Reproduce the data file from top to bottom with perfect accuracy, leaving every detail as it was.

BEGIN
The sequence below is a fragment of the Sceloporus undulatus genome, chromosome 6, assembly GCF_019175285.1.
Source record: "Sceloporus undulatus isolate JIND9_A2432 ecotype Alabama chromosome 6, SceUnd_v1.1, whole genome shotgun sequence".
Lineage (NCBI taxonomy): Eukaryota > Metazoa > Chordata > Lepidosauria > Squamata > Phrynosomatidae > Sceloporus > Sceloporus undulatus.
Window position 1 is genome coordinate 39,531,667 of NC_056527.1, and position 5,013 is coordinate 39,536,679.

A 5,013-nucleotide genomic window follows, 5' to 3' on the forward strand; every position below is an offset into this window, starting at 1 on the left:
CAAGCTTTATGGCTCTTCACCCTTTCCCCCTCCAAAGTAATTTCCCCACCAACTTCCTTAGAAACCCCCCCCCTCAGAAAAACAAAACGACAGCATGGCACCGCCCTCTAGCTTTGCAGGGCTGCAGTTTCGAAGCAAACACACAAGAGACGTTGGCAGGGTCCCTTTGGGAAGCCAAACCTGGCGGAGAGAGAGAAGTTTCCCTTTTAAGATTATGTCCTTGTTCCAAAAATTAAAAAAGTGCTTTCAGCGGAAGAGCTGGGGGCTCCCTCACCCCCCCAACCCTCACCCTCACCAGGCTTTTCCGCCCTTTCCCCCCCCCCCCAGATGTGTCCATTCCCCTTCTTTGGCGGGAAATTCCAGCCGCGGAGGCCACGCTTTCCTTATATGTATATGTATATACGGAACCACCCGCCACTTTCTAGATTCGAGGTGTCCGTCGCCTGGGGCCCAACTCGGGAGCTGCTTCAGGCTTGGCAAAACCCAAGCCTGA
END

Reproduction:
The sequence below is a fragment of the Sceloporus undulatus genome, chromosome 6, assembly GCF_019175285.1.
Source record: "Sceloporus undulatus isolate JIND9_A2432 ecotype Alabama chromosome 6, SceUnd_v1.1, whole genome shotgun sequence".
Lineage (NCBI taxonomy): Eukaryota > Metazoa > Chordata > Lepidosauria > Squamata > Phrynosomatidae > Sceloporus > Sceloporus undulatus.
Window position 1 is genome coordinate 39,531,667 of NC_056527.1, and position 5,013 is coordinate 39,536,679.

A 5,013-nucleotide genomic window follows, 5' to 3' on the forward strand; every position below is an offset into this window, starting at 1 on the left:
CAAGCTTTATGGCTCTTCACCCTTTCCCCCTCCAAAGTAATTTCCCCACCAACTTCCTTAGAAACCCCCCCCCTCAGAAAAACAAAACGACAGCATGGCACCGCCCTCTAGCTTTGCAGGGCTGCAGTTTCGAAGCAAACACACAAGAGACGTTGGCAGGGTCCCTTTGGGAAGCCAAACCTGGCGGAGAGAGAGAAGTTTCCCTTTTAAGATTATGTCCTTGTTCCAAAAATTAAAAAAGTGCTTTCAGCGGAAGAGCTGGGGGCTCCCTCACCCCCCCAACCCTCACCCTCACCAGGCTTTTCCGCCCTTTCCCCCCCCCCCCAGATGTGTCCATTCCCCTTCTTTGGCGGGAAATTCCAGCCGCGGAGGCCACGCTTTCCTTATATGTATATGTATATACGGAACCACCCGCCACTTTCTAGATTCGAGGTGTCCGTCGCCTGGGGCCCAACTCGGGAGCTGCTTCAGGCTTGGCAAAACCCAAGCCTGA